Simple ‘speed read’ app can identify concussion in football

A simple, fast and effective test to identify concussion in Australian Rules footballers has been investigated in a collaboration between Australian and international researchers.

The app involves a speed-reading test undertaken by a footballer who has received a knock during play.

The study, which was published in the Journal of Science and Medicine in Sport demonstrated that any reduction in the athlete’s speed signals a possible concussion, which could result in further injury if the player is not removed from the game.

Concussion is a serious injury in sports such as the AFL. According to the most recent AFL injury report, each club experienced two concussions during the season.

“These statistics are even more worrying when you consider most people who play footy are at a community level without sideline doctors,” says Myles Murphy, a PhD candidate at the University of Notre Dame Australia and sports physiotherapist at the Western Australian Cricket Association.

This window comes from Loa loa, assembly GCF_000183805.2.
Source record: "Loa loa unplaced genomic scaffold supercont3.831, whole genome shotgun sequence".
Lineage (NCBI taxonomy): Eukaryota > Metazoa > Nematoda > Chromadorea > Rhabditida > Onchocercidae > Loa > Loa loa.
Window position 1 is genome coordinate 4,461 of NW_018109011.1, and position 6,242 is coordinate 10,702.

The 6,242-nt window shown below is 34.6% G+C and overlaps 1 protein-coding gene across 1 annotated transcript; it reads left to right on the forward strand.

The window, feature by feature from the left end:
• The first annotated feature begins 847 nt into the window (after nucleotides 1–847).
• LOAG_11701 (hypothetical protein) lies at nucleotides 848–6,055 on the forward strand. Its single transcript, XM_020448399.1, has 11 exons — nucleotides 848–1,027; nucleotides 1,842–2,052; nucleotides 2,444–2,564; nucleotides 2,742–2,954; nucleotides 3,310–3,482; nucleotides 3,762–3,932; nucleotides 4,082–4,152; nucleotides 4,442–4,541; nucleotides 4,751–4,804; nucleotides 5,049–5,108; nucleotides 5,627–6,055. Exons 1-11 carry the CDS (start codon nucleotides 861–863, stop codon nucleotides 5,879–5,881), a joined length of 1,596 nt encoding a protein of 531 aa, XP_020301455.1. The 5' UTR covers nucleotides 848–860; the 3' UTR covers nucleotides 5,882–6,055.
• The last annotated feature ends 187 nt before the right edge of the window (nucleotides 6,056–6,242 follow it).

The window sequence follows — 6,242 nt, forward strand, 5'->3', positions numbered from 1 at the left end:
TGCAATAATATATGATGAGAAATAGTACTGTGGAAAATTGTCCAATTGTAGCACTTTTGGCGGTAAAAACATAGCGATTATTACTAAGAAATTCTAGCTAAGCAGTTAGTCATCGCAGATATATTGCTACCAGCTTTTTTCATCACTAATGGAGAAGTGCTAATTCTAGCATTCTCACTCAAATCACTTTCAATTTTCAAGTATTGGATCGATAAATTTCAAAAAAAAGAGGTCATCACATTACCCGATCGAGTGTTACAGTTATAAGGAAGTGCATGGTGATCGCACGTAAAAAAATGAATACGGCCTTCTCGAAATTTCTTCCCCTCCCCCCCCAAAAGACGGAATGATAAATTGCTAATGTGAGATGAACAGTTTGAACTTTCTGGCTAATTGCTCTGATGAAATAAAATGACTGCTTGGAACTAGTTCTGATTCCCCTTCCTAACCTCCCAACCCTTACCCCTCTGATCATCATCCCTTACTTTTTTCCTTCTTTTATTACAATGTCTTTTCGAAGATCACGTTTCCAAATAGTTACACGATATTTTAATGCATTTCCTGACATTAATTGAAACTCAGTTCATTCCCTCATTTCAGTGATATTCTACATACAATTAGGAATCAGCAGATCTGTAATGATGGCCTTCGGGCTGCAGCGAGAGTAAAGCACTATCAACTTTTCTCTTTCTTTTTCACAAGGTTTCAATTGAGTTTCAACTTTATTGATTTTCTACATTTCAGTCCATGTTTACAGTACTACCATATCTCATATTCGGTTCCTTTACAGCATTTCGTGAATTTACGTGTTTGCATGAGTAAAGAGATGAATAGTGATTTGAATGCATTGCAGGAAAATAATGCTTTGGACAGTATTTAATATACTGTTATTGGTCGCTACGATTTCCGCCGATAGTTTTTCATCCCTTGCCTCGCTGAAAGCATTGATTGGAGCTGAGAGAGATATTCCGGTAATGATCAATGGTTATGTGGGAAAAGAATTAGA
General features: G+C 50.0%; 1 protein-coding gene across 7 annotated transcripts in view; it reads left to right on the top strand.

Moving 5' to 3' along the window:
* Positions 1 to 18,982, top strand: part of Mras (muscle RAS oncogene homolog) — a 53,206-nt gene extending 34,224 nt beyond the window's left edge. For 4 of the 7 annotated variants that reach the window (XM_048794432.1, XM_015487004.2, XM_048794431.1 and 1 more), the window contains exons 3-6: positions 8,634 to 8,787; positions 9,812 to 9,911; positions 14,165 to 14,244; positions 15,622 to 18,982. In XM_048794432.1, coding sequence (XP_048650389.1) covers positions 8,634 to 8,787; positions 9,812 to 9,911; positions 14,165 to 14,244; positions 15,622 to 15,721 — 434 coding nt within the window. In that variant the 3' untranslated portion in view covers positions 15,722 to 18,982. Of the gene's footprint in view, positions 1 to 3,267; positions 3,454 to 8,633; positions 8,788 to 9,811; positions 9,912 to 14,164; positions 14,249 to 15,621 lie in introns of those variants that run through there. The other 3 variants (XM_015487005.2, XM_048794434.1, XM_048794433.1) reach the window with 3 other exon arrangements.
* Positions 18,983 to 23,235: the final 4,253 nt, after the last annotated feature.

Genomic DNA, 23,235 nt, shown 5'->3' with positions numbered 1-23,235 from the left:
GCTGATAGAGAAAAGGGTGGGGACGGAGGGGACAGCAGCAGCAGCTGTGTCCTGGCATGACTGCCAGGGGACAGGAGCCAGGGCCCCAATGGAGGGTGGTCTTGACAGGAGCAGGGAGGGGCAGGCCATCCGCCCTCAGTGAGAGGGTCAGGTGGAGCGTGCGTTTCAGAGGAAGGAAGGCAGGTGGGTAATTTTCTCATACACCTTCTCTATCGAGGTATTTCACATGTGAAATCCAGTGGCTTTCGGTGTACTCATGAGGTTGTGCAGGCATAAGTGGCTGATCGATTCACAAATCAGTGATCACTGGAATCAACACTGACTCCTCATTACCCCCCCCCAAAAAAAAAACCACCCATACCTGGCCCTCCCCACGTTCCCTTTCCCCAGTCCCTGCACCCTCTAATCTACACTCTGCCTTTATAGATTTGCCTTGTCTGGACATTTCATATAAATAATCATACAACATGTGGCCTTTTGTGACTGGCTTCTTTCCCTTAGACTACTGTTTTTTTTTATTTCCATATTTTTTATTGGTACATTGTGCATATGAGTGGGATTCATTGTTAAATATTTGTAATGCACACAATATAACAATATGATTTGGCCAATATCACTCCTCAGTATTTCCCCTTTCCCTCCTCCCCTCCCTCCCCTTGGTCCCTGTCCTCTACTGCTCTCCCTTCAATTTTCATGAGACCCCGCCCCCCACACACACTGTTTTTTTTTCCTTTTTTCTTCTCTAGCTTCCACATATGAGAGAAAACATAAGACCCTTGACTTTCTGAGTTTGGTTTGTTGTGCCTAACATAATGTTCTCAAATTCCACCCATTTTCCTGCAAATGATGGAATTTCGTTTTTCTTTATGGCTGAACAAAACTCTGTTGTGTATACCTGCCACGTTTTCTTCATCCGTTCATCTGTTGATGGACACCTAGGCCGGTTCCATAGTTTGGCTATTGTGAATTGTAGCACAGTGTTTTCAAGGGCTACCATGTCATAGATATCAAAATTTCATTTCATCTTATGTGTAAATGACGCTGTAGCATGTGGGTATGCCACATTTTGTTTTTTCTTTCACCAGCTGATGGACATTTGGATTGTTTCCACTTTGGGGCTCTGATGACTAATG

“The other issue is that sometimes players deny symptoms when questioned, as they don’t want to be ruled out. So we need objective tests that don’t rely on the symptoms reported by the player.

“We have proven that a simple tablet app can be used to recognise concussion, and we hope this technology assists in making sport safer and can be adopted by sports outside of AFL, such as cricket.”

Myles’ collaborators include Associate Professor Mark Hecimovich of the University of Northern Iowa, Dr Doug King of the Auckland University of Technology, and Dr Alasdair Dempsey of Murdoch University.

Banner Image: Physiotherapist Myles Murphy assessing Perth Scorchers player Katherine Brunt during the Women’s Big Bash League.

Credit: Getty Images

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